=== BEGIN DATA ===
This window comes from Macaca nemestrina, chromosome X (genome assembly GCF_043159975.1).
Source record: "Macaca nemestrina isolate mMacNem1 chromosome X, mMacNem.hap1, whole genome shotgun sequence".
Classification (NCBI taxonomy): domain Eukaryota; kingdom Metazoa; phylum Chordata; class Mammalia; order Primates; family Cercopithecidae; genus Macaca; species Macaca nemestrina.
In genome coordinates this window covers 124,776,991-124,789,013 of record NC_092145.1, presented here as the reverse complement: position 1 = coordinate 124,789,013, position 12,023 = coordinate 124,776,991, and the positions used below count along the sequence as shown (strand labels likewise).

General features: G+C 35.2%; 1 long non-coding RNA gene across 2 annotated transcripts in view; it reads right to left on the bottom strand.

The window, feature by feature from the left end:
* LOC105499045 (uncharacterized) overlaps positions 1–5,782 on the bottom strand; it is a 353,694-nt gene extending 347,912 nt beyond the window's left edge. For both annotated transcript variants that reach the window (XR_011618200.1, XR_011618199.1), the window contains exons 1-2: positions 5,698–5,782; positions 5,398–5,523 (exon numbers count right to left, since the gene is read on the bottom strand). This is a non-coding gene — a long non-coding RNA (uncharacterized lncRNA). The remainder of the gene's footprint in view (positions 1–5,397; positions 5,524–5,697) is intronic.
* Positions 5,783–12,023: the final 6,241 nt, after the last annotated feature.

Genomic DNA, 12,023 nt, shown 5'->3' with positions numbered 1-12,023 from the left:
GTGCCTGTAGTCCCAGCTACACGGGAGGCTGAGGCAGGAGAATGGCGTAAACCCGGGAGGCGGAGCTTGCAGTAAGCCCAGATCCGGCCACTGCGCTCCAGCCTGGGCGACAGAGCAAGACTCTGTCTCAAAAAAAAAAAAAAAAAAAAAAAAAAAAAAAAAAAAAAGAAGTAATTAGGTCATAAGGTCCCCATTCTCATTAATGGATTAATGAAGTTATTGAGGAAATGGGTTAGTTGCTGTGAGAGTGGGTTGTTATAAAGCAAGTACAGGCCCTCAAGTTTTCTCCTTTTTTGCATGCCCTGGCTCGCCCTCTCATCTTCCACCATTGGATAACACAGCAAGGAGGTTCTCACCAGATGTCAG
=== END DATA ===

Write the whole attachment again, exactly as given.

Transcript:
This window comes from Macaca nemestrina, chromosome X (genome assembly GCF_043159975.1).
Source record: "Macaca nemestrina isolate mMacNem1 chromosome X, mMacNem.hap1, whole genome shotgun sequence".
Classification (NCBI taxonomy): domain Eukaryota; kingdom Metazoa; phylum Chordata; class Mammalia; order Primates; family Cercopithecidae; genus Macaca; species Macaca nemestrina.
In genome coordinates this window covers 124,776,991-124,789,013 of record NC_092145.1, presented here as the reverse complement: position 1 = coordinate 124,789,013, position 12,023 = coordinate 124,776,991, and the positions used below count along the sequence as shown (strand labels likewise).

General features: G+C 35.2%; 1 long non-coding RNA gene across 2 annotated transcripts in view; it reads right to left on the bottom strand.

The window, feature by feature from the left end:
* LOC105499045 (uncharacterized) overlaps positions 1–5,782 on the bottom strand; it is a 353,694-nt gene extending 347,912 nt beyond the window's left edge. For both annotated transcript variants that reach the window (XR_011618200.1, XR_011618199.1), the window contains exons 1-2: positions 5,698–5,782; positions 5,398–5,523 (exon numbers count right to left, since the gene is read on the bottom strand). This is a non-coding gene — a long non-coding RNA (uncharacterized lncRNA). The remainder of the gene's footprint in view (positions 1–5,397; positions 5,524–5,697) is intronic.
* Positions 5,783–12,023: the final 6,241 nt, after the last annotated feature.

Genomic DNA, 12,023 nt, shown 5'->3' with positions numbered 1-12,023 from the left:
GTGCCTGTAGTCCCAGCTACACGGGAGGCTGAGGCAGGAGAATGGCGTAAACCCGGGAGGCGGAGCTTGCAGTAAGCCCAGATCCGGCCACTGCGCTCCAGCCTGGGCGACAGAGCAAGACTCTGTCTCAAAAAAAAAAAAAAAAAAAAAAAAAAAAAAAAAAAAAAGAAGTAATTAGGTCATAAGGTCCCCATTCTCATTAATGGATTAATGAAGTTATTGAGGAAATGGGTTAGTTGCTGTGAGAGTGGGTTGTTATAAAGCAAGTACAGGCCCTCAAGTTTTCTCCTTTTTTGCATGCCCTGGCTCGCCCTCTCATCTTCCACCATTGGATAACACAGCAAGGAGGTTCTCACCAGATGTCAG